On 20 March 2012, an Airbus A320-200 being operated by Ural Airlines on a passenger flight from Krasnodar, Russia to Dubai failed to comply with its issued taxi clearance after vacating runway 12L at destination and, in a forward visibility reduced by blowing dust but still around 1000 metres, taxied past an intersection holding point for the parallel runway 12R as a Boeing 777-300ER being operated by Emirates Airline on a scheduled passenger service from Dubai to Hamburg was about to pass that intersection at very high speed on take off. The A320 then stopped just before entering the runway.
An Investigation was immediately commenced by the GCAA Air Accident Investigation Sector. The SSFDR from the Boeing 777 was subsequently removed and downloaded and data from the A320 ‘Digital Aids Recorder’ was downloaded by the Operator and provided to the Investigation. Surface Movement Radar Recordings were also available.
The diagram below shows the layout of the runway sections and taxiways involved.
Intended path of the A-320 (in green) versus the Performed path of the A-320 (in red) - reproduced from the Investigation Report
It was established that the arriving A320 had been advised prior to landing to expect an exit from runway 12L onto taxiway M9 and this had been correctly read back. After landing, the runway 12L controller cleared the aircraft to vacate via M9 and turn left onto the central taxiway ‘M’. As the A320 was decelerating, the runway 12R controller - operating on a separate TWR frequency - had issued a take off clearance to the Boeing 777. Shortly after that, the A320 failed to turn left onto ‘M’ and continued straight ahead onto taxiway ‘M11’, crossed the lit red stop bar at a groundspeed of 22 knots and only stopped as the edge of the runway was approaching. Soon after the A320 stopped, the Boeing 777 passed from right to left in front at a groundspeed of over 150 knots with a clearance between the A320 nose and Boeing 777 wingtip estimated at just over 60 metres.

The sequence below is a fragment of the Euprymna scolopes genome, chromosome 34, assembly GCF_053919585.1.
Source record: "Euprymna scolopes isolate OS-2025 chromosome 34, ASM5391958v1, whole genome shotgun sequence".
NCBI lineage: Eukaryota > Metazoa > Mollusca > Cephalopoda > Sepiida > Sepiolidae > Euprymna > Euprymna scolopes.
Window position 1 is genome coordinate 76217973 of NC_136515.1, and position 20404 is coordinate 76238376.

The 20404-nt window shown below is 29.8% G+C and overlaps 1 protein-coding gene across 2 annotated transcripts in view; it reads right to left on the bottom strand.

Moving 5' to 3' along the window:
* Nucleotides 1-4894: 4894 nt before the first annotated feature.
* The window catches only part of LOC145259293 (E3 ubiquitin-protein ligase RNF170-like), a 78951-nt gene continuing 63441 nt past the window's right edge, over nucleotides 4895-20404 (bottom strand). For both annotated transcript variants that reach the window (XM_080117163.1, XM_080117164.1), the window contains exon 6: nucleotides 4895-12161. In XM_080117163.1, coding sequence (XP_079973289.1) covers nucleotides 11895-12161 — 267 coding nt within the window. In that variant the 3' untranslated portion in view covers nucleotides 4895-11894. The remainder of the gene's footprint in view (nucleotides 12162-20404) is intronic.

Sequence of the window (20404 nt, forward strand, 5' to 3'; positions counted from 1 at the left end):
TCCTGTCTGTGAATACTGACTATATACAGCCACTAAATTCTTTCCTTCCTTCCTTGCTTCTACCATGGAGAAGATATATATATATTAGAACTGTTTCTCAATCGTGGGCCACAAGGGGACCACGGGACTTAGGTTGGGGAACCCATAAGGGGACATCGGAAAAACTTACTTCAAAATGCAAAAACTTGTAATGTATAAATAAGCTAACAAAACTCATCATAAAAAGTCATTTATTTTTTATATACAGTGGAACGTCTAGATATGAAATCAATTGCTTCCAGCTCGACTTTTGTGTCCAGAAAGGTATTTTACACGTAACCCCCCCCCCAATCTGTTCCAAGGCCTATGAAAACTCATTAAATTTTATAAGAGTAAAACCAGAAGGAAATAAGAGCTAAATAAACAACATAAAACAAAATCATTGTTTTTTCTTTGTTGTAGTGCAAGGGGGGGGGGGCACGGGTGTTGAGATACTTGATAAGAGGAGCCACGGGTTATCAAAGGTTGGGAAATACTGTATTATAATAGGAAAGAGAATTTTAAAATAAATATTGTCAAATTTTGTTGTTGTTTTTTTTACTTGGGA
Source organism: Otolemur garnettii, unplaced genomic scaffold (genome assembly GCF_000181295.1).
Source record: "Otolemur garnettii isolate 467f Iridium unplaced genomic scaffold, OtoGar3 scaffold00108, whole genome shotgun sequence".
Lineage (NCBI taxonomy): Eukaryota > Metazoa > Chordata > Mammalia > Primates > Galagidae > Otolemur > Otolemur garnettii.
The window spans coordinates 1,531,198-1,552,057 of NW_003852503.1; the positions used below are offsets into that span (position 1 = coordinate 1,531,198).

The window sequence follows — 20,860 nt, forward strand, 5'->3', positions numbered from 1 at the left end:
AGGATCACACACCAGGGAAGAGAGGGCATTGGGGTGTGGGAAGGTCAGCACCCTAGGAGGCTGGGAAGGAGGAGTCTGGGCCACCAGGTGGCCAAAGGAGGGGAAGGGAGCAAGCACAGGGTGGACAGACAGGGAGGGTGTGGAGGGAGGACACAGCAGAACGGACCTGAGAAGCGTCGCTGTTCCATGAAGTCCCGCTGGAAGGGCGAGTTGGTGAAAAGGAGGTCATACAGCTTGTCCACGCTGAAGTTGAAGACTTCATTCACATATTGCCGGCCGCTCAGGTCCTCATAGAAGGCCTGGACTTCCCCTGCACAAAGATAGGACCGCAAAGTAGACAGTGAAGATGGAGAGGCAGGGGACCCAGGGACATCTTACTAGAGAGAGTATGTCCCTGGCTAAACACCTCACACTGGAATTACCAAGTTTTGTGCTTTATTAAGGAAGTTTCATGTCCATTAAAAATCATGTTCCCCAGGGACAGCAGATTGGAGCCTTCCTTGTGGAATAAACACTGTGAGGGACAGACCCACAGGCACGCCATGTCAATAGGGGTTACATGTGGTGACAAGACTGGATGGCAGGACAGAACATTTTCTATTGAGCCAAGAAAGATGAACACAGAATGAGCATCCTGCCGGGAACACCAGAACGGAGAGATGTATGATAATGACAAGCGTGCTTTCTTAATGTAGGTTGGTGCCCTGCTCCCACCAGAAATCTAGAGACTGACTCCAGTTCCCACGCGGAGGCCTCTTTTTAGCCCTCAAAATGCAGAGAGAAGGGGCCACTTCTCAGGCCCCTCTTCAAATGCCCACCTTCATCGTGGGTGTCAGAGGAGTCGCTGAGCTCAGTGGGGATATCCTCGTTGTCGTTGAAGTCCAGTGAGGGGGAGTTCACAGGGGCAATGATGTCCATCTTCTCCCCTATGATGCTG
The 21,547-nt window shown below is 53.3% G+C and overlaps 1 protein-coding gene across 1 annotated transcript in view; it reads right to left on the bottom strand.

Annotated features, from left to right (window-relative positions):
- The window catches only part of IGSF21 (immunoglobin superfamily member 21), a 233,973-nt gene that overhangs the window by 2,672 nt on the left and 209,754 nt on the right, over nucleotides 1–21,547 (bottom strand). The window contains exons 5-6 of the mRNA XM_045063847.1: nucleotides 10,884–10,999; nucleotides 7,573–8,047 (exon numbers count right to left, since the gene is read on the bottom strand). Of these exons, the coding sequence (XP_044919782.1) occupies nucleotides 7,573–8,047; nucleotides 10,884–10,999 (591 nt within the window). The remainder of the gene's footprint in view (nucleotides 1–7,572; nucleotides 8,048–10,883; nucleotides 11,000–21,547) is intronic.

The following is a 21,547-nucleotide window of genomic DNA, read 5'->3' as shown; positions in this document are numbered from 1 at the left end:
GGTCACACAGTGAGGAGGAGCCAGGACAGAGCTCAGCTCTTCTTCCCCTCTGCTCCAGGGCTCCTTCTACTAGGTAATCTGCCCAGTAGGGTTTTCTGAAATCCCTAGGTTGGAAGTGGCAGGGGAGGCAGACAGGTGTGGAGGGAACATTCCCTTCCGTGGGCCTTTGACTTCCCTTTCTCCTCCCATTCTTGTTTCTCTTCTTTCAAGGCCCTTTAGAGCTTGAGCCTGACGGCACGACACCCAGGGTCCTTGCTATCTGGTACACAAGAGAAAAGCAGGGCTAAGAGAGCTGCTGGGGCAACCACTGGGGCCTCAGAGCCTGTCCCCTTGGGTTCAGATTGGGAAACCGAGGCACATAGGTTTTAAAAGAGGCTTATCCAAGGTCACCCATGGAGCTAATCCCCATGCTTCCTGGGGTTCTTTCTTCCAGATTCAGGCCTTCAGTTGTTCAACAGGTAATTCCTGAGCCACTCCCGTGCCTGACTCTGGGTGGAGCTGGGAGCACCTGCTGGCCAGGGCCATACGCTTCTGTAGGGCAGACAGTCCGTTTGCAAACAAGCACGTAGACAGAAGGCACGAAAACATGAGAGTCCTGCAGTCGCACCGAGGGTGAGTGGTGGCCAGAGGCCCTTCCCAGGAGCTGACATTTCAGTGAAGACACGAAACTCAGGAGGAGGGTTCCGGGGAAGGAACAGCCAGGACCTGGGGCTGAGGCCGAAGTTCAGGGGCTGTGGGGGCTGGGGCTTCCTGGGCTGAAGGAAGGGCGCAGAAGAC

The view from the flight deck approaching the cleared left turn onto taxiway ‘M’ with an aircraft on runway 12R/30L ahead and beyond (reproduced from the Investigation Report)
It was apparent that the taxiway layout could be considered conducive to the error made in that the RET from runway 12L led directly across the central taxiway where a left turn should have been made into a similarly aligned access directly onto runway 12R - see the view approaching taxiway ‘M’ taken from the Official Report below. However, the flight crew had still crossed a lit red stop bar in visibility which, although reduced, had not been so low as to be prejudicial to the sighting of runway signs, markings or lighting.
A Preliminary Report: AAIS Case Reference: 06/2012 detailing the facts gathered so far was issued on 3 April 2012. As of 24 March 2022, no further Report on this Investigation had been released